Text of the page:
The common assumption is that our sense of taste is the most important when it comes to food. But studies show that our other senses come into play before taste. When dining out, we make our choices based on the aromas we smell in the air, and the menu options and food we see others eating. We only get to taste it when the food arrives.
Instead of rational reasons, consumers are increasingly influenced by emotions and psychological perceptions in their F&B purchasing journey. They look for a multisensory experience associated with a meal or product – from peer-to-peer sharing, experience design, product journeys and stories, to augmented reality (AR) and virtual reality (VR) enhancements. In the age of social media, the rise of ‘Instagram’ foods fulfil the desire to see beautiful images of food, which in turn triggers actual appetite. This challenges food service providers to take their food aesthetics to the next level — how menus, meals and meal kits will photograph can have great impact on product awareness and consumption, as well as quality perception.
Food and beverage players can benefit from the sensory food trend by capturing consumer senses through visual appeal, auditory experiences, textural integrity, and nostalgia. This is where micro sensory foods come in – they go beyond taste to focus on specific senses. Consider foods or ingredients that double up as colour enhancers (saffron for visual), new types of garnishing (visually-appealing edible flowers), aroma builders (fragrant kumquat or lemongrass), and textural integrity (chewy Tteokbokki for mouthfeel).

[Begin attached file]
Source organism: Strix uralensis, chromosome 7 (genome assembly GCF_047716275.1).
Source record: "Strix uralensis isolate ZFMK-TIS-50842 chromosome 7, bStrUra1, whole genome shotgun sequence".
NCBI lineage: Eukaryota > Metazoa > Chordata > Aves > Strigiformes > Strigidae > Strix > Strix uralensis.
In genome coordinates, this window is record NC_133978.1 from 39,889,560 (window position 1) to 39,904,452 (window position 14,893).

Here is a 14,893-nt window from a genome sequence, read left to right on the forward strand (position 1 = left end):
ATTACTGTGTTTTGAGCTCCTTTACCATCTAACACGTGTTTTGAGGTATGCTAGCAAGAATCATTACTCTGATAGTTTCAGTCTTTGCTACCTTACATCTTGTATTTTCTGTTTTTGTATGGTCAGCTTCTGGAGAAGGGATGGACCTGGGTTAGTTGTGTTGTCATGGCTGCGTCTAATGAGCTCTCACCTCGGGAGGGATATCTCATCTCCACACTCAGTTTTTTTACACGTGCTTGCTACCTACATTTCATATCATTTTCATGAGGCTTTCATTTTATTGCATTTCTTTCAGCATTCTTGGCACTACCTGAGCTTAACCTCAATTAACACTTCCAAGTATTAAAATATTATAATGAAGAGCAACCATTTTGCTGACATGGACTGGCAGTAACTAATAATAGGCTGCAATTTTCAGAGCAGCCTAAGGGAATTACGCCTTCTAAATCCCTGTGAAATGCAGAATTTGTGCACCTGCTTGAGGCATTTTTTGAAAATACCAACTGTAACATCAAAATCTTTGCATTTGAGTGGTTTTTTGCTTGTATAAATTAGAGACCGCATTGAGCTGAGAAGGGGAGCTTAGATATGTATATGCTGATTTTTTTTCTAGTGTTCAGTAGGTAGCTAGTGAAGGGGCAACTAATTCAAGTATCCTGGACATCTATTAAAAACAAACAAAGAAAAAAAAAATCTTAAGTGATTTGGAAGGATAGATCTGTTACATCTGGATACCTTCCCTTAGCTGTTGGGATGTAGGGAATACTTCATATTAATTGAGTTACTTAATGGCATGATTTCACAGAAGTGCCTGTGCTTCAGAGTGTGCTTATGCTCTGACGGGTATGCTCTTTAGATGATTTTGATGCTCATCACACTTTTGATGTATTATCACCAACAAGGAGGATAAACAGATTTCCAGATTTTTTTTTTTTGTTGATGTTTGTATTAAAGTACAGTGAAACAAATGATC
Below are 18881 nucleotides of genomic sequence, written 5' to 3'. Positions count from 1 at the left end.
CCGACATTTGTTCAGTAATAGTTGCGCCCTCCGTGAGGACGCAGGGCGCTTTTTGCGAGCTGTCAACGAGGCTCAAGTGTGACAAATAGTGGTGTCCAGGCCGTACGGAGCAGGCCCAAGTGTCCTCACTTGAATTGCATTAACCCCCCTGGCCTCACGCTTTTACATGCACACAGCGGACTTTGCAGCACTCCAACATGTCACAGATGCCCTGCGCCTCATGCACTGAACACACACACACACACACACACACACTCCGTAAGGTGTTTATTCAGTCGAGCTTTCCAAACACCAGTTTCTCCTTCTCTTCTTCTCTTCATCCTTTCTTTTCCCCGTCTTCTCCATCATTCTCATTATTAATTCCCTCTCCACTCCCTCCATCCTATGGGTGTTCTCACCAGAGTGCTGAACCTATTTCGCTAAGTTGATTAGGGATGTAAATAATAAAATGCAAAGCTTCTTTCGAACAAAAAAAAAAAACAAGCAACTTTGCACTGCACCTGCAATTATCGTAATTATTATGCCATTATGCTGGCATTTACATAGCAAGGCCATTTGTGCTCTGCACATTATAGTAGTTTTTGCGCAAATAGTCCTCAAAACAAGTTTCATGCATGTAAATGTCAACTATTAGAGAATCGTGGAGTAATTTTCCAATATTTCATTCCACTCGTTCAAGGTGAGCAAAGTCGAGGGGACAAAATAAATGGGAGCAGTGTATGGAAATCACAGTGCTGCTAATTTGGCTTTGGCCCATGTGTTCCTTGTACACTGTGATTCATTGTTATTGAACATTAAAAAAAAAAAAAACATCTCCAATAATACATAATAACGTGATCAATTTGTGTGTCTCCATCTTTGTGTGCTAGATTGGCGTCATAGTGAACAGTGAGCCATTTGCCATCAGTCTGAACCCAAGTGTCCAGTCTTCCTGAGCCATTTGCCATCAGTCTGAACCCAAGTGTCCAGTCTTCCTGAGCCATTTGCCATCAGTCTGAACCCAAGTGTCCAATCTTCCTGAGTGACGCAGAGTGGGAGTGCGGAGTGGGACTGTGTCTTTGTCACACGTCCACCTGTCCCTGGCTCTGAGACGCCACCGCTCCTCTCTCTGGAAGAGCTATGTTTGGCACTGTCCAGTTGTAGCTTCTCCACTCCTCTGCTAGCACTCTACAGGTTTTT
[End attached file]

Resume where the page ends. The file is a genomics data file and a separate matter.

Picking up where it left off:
Stirring food memories
Whether you’re dishing up homely, hearty meals that spark nostalgic moments with family, or serving up traditional cuisine that remind customers of their travels, the imagery used will drive the customer back to these memories and stimulate their purchase behaviour. The growing appetite for experiencing the context and culture of world foods is also evolving alongside technological innovation. Apps are being developed to add entertainment to food experiences. Through AR and VR, consumers can dine under the sea or at a rural hillside in Italy— all in the comfort of their homes.
The effect of sound
Breakfast cereal manufacturers have long recognised the importance of sound in suggesting quality and evoking pleasure from consumers. Kellogg’s “Snap, Crackle, and Pop” ads for Rice Krispies has received numerous iterations since it debuted in the 1930s. Research also suggests that consumers equate the fizzy sound of a just-opened carbonated beverage and the crispy crunch of snack chips with freshness. Yet sound has been under-appreciated and under-researched, according to Charles Spence, a psychology professor at the University of Oxford and expert on sensory perception.
Consumers ‘eat with their eyes’. Today, with so many consumers snapping food photos and posting them on social media, enticing food presentation has never been more crucial for food and beverage products.
Texture is a critical factor between acceptance or rejection. Consumers look for mouthfeel, which helps them determine whether a food is tough or tender; chewy, mushy or flaky; crispy, crunchy or soggy; cohesive or crumbly; viscous or watery; cool or warm. A product may taste great, but if the texture is grainy or less than desirable, the flavour perception can be skewed based on dislike of the texture. Together with other sensorial factors, texture can inspire an emotional connection between consumers and brands. The multisensory experience created from that product is what makes a brand stand out from the rest, driving not just purchase intent but repeat purchase.
Food and beverage choices have moved far from being one-dimensional as consumers attach more significance to their food choices, prioritising personalisation and adventure, as well as wellness and environmental sustainability. Consumers want to be delighted, surprised and excited by their food. The key to winning them over is to provide a multisensory experience where their food journey taps into as many senses as possible.